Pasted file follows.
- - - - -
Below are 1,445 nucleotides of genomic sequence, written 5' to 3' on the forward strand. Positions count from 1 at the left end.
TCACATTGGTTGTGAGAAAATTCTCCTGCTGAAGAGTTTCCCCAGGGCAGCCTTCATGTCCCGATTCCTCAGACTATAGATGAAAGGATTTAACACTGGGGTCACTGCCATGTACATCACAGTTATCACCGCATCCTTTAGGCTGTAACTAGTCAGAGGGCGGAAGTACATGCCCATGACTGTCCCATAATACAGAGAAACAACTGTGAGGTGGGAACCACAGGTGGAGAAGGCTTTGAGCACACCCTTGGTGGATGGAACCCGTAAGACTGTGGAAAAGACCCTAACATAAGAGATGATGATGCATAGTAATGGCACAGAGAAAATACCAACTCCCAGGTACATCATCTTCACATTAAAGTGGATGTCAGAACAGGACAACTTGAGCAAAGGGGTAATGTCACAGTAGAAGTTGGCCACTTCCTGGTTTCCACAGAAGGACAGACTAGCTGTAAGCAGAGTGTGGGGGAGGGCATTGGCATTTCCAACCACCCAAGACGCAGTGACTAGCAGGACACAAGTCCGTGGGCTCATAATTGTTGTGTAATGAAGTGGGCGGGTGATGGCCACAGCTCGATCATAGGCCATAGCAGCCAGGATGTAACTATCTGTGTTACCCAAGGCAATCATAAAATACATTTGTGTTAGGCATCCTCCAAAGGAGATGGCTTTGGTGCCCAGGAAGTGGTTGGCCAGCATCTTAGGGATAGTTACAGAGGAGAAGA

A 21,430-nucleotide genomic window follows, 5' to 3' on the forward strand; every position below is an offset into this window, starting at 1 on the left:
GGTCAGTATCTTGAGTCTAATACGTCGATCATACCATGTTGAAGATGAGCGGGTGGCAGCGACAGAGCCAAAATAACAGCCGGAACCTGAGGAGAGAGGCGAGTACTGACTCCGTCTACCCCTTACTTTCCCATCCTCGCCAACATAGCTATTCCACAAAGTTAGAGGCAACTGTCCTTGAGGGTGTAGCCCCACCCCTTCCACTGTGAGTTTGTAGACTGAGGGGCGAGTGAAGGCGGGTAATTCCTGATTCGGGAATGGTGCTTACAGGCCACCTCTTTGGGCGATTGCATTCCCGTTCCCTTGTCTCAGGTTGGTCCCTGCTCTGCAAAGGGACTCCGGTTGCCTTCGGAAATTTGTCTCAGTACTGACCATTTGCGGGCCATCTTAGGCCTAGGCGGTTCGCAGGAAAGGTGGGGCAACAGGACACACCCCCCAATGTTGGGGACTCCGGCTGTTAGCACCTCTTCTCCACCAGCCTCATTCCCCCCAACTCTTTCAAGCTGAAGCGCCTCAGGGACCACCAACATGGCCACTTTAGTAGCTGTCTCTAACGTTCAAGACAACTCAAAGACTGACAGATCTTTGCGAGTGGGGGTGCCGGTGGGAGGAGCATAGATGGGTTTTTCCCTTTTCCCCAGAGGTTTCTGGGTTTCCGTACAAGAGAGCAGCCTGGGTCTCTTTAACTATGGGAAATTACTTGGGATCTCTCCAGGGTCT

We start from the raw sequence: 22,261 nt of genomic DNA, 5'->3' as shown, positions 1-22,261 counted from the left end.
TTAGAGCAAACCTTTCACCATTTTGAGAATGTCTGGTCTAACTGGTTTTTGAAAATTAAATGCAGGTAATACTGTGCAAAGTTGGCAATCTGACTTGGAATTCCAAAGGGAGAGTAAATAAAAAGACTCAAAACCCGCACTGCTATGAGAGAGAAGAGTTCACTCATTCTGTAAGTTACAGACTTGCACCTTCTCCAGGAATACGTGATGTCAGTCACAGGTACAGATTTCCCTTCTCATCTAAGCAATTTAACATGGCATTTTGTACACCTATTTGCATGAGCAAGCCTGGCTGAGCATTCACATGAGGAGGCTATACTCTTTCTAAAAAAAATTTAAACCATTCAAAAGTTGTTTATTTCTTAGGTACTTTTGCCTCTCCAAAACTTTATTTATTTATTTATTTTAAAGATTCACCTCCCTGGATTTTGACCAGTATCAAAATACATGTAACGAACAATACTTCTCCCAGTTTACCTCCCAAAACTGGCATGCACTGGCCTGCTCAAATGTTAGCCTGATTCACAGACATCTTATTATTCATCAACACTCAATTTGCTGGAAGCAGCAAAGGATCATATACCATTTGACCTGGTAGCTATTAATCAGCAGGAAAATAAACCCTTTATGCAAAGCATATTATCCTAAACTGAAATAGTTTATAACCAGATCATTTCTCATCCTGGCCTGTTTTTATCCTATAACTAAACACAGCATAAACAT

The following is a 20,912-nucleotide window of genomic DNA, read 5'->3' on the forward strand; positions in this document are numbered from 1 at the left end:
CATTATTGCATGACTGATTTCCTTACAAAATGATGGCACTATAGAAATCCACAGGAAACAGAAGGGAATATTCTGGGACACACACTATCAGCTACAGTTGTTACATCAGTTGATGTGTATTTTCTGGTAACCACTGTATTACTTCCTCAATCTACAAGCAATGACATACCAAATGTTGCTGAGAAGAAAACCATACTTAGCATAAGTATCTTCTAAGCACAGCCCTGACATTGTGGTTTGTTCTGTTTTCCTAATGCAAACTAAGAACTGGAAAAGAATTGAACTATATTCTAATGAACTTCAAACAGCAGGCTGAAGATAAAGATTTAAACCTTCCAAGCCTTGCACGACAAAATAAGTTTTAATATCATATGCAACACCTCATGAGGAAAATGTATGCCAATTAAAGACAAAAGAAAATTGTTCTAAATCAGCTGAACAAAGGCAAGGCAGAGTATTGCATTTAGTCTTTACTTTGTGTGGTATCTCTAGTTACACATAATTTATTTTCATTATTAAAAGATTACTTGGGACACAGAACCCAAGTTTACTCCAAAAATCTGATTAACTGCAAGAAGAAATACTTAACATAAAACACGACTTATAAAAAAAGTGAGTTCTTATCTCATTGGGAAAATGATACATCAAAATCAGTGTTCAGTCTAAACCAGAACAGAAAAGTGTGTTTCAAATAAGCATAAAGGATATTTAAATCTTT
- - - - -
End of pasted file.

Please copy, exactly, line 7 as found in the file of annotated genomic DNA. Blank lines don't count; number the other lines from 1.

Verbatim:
The following is a 20,912-nucleotide window of genomic DNA, read 5'->3' on the forward strand; positions in this document are numbered from 1 at the left end: